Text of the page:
The practice of a woman eating her own placenta is hard to fathom in a culture that relies heavily on sterilized, medical birth procedures. It is not something an obstetritian typically discusses at prenatal appointments. During birth, hospitals regard placentas as medical waste. So, who is eating their placentas and for what purpose?
She might be your coworker, relative, neighbor, or cashier. While neither spoken of nor receiving as much attention as other birth practices, ingesting the placenta is on the rise. Everyday women who are enmeshed in everyday societal functions are subscribing to this form of self-care.
Whether raw in a smoothie to mask the taste, dehydrated and encapsulated into pills, or frozen and saved for later in menopause, women who eat their placentas choose from a variety of methods to reap benefits that are wildly unresearched by scientists. The age old tradition of personal reccommendation and anecdotal evidence is how the practice is promoted. On closed facebook groups, in small prenatal classes at birth centers, and simple word of mouth is how women are finding out about the notion of natural healing through the placenta.
While the scientific literature backing up the benefits of consuming placenta are scarce, women who have done this can firmy attest to it. Ensuring milk supply, hormonal balance to overcome PPD, endurance after birth, and speedy recovery are just a few benefits women experience.
Nowadays encapsulated placenta is commonly consumed by mothers
Nurse Manager Megan King of Lifecycle Woman Care tipped me off to this strange yet appealing practice. She calmly told her own personal story during a break in the birthing class she was teaching. Her story was heartwrenching as she described how it felt during her first newborn experience with PPD versus that of her second child in which she ate her placenta out of desperation to avoid that feeling again.
“Night and day” was the exact way she put it. My fiancè leaned over and whispered “you should totally do that” as he recalled the midwives identified me as being at risk for depression and anxiety post partum. Later that day I got on the internet to begin my quest for more information. I stumbled upon a local mother who runs a small service out of her home. Heather admitted the process was simple and I could do it for free, but it is not something most women want to busy themselves with on their first day home with baby.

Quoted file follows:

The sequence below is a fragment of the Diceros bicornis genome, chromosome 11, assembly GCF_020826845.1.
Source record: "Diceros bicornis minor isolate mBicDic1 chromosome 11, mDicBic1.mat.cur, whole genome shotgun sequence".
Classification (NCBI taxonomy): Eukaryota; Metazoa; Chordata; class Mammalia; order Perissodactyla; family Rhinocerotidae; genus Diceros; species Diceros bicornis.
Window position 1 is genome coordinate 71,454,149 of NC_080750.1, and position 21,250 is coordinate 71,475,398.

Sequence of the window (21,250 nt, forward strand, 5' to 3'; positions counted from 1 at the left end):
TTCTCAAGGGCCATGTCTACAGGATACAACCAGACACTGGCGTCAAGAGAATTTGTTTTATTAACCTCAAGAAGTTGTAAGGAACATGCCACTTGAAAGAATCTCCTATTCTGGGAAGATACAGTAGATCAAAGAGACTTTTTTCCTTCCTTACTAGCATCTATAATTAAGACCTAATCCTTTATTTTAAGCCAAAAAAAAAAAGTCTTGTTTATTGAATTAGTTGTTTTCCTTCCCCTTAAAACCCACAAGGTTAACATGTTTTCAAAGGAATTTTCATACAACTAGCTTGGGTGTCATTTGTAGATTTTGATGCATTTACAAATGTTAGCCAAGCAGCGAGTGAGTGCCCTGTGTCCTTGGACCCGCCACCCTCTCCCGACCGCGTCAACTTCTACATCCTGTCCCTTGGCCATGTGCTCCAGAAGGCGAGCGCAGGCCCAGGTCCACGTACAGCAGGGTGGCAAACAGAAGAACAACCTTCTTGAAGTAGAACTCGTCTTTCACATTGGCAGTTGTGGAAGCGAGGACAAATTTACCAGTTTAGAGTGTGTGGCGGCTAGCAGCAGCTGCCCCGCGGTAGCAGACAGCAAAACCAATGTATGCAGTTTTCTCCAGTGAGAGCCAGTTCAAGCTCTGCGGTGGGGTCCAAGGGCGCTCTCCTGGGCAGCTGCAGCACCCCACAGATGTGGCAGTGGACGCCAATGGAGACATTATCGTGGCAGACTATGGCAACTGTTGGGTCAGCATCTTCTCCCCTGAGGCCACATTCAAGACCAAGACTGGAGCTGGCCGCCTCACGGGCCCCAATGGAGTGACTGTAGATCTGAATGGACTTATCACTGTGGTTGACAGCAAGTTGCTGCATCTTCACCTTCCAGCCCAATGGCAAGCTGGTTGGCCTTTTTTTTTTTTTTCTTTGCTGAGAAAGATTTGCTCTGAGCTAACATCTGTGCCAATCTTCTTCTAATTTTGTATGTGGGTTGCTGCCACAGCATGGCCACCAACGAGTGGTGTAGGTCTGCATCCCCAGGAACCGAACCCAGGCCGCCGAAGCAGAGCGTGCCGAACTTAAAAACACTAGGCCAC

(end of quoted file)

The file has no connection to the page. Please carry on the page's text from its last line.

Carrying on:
Three days after birth, my placenta pills arrived and I followed the approach recommended by my encapsulating service. My story adds to the library of unresearched testaments of profound benefits. My milk spewed from my breasts, I found myself scrubbing the bathroom floor while my newborn napped, and while I experienced a degree of maternal anxiety I can confidently say PPD did not take over my new mom experience!
If you are worried about developing post partum depression or anxiety, milk supply, or simply want power over your own birth experience through ingesting your placenta, here are a few pointers:
- Find a local service online through a google search during pregnancy.
- Write it in your birth plan, inform your birth partner, and verbally inform your birthing staff before delivery.
- Understand that lack of research is why many of these claims are unsupported and women continue to rely on other experienced women to pass down this information.
- Nothing is guaranteed and not all women will have the same outcome.
- Bring a cooler and ice to your birth to preserve the placenta until you are ready to prepare or transport it.
- Consider the health of the placenta and your personal health during pregnancy.
Only you can decide if ingesting the nutrient dense placenta is right for you. Drop a comment below if you have or are considering using your placenta instead of labeling it medical waste!
Don’t leave without checking out my previous post: “Nursing Blind”
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